As in many other cases, the magazine literature of the dahlia is the most bulky, and, in some respects, more important than the books on the subject. C. Harman Payne published a bibliography in G.C. III. 21:329 (1897). There had been about twenty-five books devoted to the dahlia, many of them pamphlets and cheap cultural manuals. These books were mostly published from 1828 to 1857, with none in North America for nearly forty years after that date until 1896, when Lawrence K. Peacock's book, "The Dahlia," appeared. The first American treatise was by E. Sayers, published at Boston, 1839. Many interesting facts came out in 1889, the centennial year of the dahlia. A report of the National Dahlia Conference is reprinted from the Journal of the Royal Horticultural Society for 1890, but Shirley Hibberd's statements therein regarding the botany of the dahlia agree very poorly with Hemsley's revision of the genus in G.C. II. 12:437, 524, 557 (1879). In 1906 W. W. Wilmore published "The Dahlia," a handsomely illustrated American manual, valuable to both amateur and professional.

The annual catalogues of the leading dahlia specialists furnish much valuable matter, and cultural hints, and are the most up-to-date issues in the dahlia line Wilhelm Miller.

J. K. Alexander.

Cultivation of the dahlia.

The dahlia has no very special or particular requirements, and yet many growers fail of the best success because the few demands are not well met.


There are four methods by which dahlias are propagated: by cuttings (the commercial method), by division of roots (the amateur's method), by grafting to perpetuate rare kinds, and by seeds, to produce new varieties.


Propagation by cuttings is employed mainly by commercial growers, and though the amateur may propagate plants successfully, the attention a few cuttings would probably require is so great that it would be cheaper to buy plants. The roots are planted closely in benches in the greenhouse early in January, and cuttings are made from the young shoots as fast as they form the third or fourth set of leaves. These cuttings are carefully trimmed and placed in pure sand in the propagating-bench, using a dibble and putting the cuttings in rows about 3 mches apart and 1/2-1 inch between the cuttings.

The propagating-bench is made by running a flue, hot-water or steam pipes beneath an ordinary bench, and boarding up the side to confine the heat. Although there may be a difference of opinion among propagators, yet a bottom of sand heat of 65°, with the tem-Eerature of the house from 5° to 10° less, will give the est practical results. With this temperature, the cuttings will root in about two weeks, and will be far stronger than if rooted in less time with greater heat. As soon as cuttings are rooted, they are potted off into small pots and grown in a cool greenhouse until danger of frost is over, when they are planted out in the open ground. Cuttings made too far below a joint, or too late in summer, will produce flowering plants but no tubers.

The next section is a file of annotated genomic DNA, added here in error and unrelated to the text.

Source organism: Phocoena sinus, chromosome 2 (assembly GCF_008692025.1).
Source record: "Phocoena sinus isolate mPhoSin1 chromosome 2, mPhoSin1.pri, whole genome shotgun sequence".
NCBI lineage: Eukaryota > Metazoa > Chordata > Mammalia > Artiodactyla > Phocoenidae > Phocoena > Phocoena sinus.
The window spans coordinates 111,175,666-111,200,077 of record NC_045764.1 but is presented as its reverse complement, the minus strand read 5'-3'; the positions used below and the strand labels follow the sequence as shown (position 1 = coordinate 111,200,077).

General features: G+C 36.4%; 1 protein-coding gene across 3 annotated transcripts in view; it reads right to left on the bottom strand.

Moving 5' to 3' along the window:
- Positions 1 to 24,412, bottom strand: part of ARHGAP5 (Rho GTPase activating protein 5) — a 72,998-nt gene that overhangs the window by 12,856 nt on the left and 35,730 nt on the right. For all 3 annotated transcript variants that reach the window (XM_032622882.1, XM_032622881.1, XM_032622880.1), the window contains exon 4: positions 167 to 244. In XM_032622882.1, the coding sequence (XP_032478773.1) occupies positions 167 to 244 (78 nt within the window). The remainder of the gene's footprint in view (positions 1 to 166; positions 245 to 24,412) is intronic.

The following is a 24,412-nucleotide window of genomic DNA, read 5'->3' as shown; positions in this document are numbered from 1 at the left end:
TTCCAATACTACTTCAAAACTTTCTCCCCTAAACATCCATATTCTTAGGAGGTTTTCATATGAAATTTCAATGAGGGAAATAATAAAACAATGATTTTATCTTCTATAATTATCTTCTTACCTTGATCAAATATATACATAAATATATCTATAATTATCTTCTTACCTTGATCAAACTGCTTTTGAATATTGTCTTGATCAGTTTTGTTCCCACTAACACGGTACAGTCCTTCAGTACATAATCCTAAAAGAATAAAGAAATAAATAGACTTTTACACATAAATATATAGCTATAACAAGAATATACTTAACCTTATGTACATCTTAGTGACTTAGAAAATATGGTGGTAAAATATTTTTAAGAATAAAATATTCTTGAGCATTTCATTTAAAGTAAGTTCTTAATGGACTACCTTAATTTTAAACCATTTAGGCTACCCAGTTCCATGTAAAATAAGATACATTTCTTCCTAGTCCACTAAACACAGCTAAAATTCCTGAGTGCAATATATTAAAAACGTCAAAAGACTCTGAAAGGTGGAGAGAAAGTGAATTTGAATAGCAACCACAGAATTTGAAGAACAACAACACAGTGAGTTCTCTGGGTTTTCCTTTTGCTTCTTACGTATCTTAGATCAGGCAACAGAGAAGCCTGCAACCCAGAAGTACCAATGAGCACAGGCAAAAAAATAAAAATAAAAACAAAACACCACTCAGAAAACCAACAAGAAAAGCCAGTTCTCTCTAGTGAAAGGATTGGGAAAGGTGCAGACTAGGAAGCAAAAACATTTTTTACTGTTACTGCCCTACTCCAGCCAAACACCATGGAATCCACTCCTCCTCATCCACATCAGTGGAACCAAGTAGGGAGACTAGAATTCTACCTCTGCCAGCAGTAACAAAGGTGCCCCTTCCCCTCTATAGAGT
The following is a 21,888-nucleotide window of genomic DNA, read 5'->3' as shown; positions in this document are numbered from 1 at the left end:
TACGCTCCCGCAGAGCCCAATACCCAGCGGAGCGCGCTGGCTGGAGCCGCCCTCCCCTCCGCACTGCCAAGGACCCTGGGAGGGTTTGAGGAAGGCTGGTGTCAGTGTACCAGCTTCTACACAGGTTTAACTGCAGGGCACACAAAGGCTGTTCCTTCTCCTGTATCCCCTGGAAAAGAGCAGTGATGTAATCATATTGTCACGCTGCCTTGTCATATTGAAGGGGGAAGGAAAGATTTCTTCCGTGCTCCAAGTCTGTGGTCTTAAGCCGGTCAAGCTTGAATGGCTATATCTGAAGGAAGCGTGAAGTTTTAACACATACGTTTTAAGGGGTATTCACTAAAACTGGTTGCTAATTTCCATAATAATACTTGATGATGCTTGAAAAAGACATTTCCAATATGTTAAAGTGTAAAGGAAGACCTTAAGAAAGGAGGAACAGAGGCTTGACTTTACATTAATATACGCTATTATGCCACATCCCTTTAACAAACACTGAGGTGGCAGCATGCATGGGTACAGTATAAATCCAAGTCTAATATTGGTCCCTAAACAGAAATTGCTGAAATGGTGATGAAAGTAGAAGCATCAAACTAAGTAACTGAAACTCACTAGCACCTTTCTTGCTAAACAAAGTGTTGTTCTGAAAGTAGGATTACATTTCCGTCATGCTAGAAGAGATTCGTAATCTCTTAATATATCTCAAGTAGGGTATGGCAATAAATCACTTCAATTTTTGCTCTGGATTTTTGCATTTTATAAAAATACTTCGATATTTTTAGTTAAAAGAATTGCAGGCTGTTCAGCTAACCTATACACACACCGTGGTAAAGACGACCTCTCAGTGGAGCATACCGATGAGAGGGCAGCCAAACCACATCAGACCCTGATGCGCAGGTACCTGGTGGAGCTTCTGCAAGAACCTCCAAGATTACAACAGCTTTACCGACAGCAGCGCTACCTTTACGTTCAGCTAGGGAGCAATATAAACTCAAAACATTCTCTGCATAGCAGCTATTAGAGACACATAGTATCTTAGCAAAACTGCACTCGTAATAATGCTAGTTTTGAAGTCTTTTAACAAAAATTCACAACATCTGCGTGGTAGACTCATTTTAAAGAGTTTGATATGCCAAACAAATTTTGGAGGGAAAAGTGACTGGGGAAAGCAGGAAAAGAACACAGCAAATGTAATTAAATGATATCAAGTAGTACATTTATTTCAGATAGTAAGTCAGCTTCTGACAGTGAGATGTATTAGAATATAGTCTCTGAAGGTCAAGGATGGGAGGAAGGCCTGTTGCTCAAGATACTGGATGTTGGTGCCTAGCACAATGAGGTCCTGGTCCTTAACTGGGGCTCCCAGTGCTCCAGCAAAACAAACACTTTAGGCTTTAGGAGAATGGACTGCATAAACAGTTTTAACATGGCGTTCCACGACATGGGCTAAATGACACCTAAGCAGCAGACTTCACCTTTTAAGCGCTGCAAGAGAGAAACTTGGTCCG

Division Of Roots

This is the easiest and most satisfactory way for amateurs. As the eyes are not on the tubers, but on the crown to which the tubers are attached, care must be taken that each division has at least one eye, otherwise the roots will never grow. It is, therefore, best to start the eyes by placing the roots in a warm, moist place a short time before dividing. The roots are sometimes placed in a hotbed, and shoots grown to considerable size, then set out as plants; but this plan has many drawbacks, and is not advised.


A very interesting, though not profitable mode of propagation is by means of grafting. The top of the tuber is cut slantingly upward, and the cutting slantingly downward, placed together and tied with raffia or any soft, handy material. They are then planted in a pot deep enough to cover the lower part of the graft with earth, and they will soon adhere if placed under a hand-glass or in a frame. Grafting is practised only for the preservation of rare and weak-growing sorts.


The chief use of seeds is the production of new varieties. Seeds are also used by those who chiefly desire a mass of color, and are not particularly desirous of finely formed blooms. If planted early enough indoors and transplanted to the open as soon as safe, fine masses of color can be secured before frost, and the roots of the more desirable kinds can be saved, and will give even better results the next season.

Field Or Garden Requirements

Dahlias are easily destroyed by high winds unless they are given a protected position, and they need plenty of air and sunlight for best results. In shaded, close, airless quarters the growth is sappy, and the flowers are poorly colored.

The soil is not so important, except in its ability to hold moisture during severe droughts. Any rich soil that will grow corn will also grow dahlias to perfection, if all other conditions are favorable. They will grow equally well in clear sand, clay or gravel, if the proper kinds and quantities of plant-food are added and well and thoroughly worked in. It is, however, unreasonable to expect dahlias or any garden plants to succeed in a hard clay, devoid of humus, easily baked and never tilled.


It is always best to broadcast the manure and plow or spade it into the soil; thorough spading is absolutely necessary if the manure is not well decomposed. On heavy clay or gravelly soils, loose coarse manure may be used, but on light or sandy soils, manure should always be fine and well rotted. Commercial fertilizers are also largely used, and are most valuable when used in connection with manure. Any good fertilizer, rich in ammonia and phosphoric acid, with a liberal amount of potash, will answer at the time of planting, but as a top-dressing later, nothing equals pure bone-meal and nitrate of soda, four parts bone-meal to one part soda.